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  (Source: Psystar)
Psystar is now refocusing its efforts on its unlocking software, but Apple is looking to hand it another defeat

Apple's legal campaign to crush Mac cloner Psystar made headlines several times over the last year and provoked diverse responses.  Some were supportive of Apple, arguing that the company had every right to tightly enforce the strict provisions on its operating system.  Others argued that Apple was being abusive and manipulating its position to sell overpriced hardware.

In the end Psystar was handed a defeat in a summary judgment.  Earlier this week it announced that it was partially settling with Apple.  Now details of that settlement have been finalized.

Psystar, which already went bankrupt once, has agreed to pay Apple $2.647M USD in damages for marring its "brand image" by releasing Mac clones.  It also agreed to suspend production and sales of all its Mac clones and has since pulled the sales page from the company's website.  The decision casts uncertainty on the status of orders from those who bought Mac clones in the final days before the settlement, individuals whose systems have not yet been shipped.

While the situation seems to be dire for Psystar, the company vows to persist in its campaign of rebellion.  The company is now focused on its unlocking software offering Rebel EFI, which allows OS X 10.6 (Snow Leopard) to be installed easily on a variety of hardware configurations with Intel processors.  Rebel EFI provides support for multi-boot systems with a mix of Linux, Windows, and OS X installed.

Apple is trying to kill off Rebel EFI, though.  The company is battling Psystar in a separate case in Florida court.  The Mac clone case took 17 months, so it appears that the final fate of Psystar won't be decided for some time.  The odds seem stacked against the company, though; the Digital Millennium Copyright Act, which helped hand Apple a victory in the clone case, specifically outlaws users or businesses to circumvent software protections, even on devices they legally own.  As Psystar is doing exactly that, it seems to be on some pretty weak legal ground, regardless of how "fair" the DMCA is.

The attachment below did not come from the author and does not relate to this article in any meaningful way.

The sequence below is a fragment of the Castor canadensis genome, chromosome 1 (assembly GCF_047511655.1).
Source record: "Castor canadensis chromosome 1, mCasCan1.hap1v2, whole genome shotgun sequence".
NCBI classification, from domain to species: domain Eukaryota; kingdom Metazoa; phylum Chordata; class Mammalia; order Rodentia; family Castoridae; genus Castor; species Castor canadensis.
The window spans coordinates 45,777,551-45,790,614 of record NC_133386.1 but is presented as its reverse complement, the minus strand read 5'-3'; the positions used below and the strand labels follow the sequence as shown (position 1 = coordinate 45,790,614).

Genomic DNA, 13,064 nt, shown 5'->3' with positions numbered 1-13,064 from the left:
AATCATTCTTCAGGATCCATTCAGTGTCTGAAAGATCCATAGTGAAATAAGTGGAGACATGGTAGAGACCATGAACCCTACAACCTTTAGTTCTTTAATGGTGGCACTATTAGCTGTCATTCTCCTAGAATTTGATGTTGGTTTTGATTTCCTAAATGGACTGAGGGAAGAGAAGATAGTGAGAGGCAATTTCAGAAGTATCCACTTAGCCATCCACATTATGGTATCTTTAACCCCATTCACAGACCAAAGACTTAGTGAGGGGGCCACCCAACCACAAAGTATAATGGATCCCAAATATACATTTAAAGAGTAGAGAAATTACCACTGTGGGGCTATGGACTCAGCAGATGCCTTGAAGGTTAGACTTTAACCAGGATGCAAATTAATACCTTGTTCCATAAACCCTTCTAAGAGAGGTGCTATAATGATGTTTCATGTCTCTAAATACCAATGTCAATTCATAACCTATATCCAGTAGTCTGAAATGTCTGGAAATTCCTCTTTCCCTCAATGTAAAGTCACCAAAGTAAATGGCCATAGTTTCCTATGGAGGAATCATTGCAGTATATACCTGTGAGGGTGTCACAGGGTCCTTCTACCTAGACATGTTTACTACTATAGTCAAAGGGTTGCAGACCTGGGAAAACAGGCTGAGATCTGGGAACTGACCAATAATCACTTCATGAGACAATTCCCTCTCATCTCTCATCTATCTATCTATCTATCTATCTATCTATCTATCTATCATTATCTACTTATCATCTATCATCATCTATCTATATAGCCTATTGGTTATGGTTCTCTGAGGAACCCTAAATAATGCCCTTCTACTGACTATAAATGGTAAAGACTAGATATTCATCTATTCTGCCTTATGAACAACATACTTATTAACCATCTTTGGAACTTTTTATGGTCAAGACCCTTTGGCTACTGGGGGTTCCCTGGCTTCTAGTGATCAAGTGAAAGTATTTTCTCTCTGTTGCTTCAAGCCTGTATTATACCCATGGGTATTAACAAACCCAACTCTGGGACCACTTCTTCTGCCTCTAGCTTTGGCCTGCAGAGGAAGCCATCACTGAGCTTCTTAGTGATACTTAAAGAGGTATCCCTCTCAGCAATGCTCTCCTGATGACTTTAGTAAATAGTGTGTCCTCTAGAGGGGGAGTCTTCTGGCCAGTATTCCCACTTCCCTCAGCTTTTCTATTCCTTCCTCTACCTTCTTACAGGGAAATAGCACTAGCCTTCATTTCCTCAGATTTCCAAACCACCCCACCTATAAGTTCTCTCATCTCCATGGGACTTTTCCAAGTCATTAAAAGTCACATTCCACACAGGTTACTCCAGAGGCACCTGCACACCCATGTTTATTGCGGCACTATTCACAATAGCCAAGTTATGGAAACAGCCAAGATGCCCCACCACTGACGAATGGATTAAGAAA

Until the hammer drops, though, Psystar plans to continue to sell its software and defy Apple's closed box business model.



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RE: Funny thing about Apple... and boot camp
By stugatz on 12/3/2009 12:52:04 PM , Rating: 5
Exactly, Apple is neither a hardware company, or a software company, they are a "brand package" company. They design their software to work with a specific set of hardware, and sell you that resulting product at an inflated price, because consumers have come to believe there is extra value in the Apple brand, they know what they are getting, and are willing to pay extra for it and the support they know they can get.

Once Psystar comes in and starts breaking up that model by selling the OS on non Apple hardware, there is no longer that guarantee that things will work as expected, people at a friends house with a Psystar Mac, could see it crash, and tarnish the brand, which is the important thing for Apple to avoid.


By seamonkey79 on 12/4/2009 12:22:39 AM , Rating: 2
bing bing bing we have a winner

or should I say...

bing 2.0 bing 2.0 bing 2.0 we have a winner


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